With ability to lighten data storage requirements on the network, more and more organizations in recent years have started using the cloud to store sensitive information. Cloud technology has been of particular interest for security professionals, given the ability it providers end-users to shift the infrastructure costs of large-scale surveillance and access control systems onto a service provider.
Of course, one of the questions that has dogged the cloud industry for years and has perhaps slowed its adoption for some is exactly how secure is data in the cloud? Another question that frequently arises is who is responsible for securing data in the cloud?
In an attempt to shed light on the subject, the results of a new survey conducted by the Ponemon Institute on behalf of UK-based data protection solutions provider Thales e-Security were published this week. The "Encryption in the Cloud" study, which surveyed more 4,000 business and IT managers from around the world, found that 82 percent of organizations already transfer or plan to transfer sensitive or confidential data to the cloud.
However, 39 percent of respondents said they believed that cloud adoption has decreased their companies’ security posture. In addition, 64 percent of those surveyed who transfer data to the cloud believed that the cloud provider was responsible for protecting that data.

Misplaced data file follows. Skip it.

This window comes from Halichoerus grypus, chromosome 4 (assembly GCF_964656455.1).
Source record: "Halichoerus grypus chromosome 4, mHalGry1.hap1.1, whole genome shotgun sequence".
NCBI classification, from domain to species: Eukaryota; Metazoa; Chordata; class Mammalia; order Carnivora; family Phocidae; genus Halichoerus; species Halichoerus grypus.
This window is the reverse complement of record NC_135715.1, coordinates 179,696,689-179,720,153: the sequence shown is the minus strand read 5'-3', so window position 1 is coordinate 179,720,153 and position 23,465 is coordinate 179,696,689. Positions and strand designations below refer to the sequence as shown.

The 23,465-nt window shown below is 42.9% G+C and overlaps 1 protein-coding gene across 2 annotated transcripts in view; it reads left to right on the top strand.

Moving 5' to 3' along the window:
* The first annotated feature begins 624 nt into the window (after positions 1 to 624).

"This clearly demonstrates that for many organizations the economic benefits of using the cloud outweigh the security concerns. However, it is particularly interesting to note that it is those organizations that have a strong overall security posture that appear to be more likely to transfer this class of information to the cloud environment – possibly because they most understand how and where to use tools such as encryption to protect their data and retain control," said Ponemon Institute Chairman and Founder Larry Ponemon. "What is perhaps most surprising is that nearly two thirds of those that move sensitive data to the cloud regard their service providers as being primarily responsible for protecting that data, even though a similar number have little or no knowledge about what measures their providers have put in place to protect data."
Earlier this year, I had the opportunity to attend the SecureWorld Expo in Atlanta where information security leaders from a variety of industries came together to discuss hot topics in the industry, cloud security being chief among them.
In a session on risk and the cloud at the event, Ben Halpert, director, IT risk leader – CIT information security and risk management at McKesson Corporation, said that end-users still bear the responsibility for ensuring the security of data they transfer to the cloud. "You own 100 percent of the risk," Halpert told attendees in the session.
Obviously the threats faced by information and physical security leaders differ greatly in many regards, but a breach in either department can be just as damaging to the reputation of the organization they work for.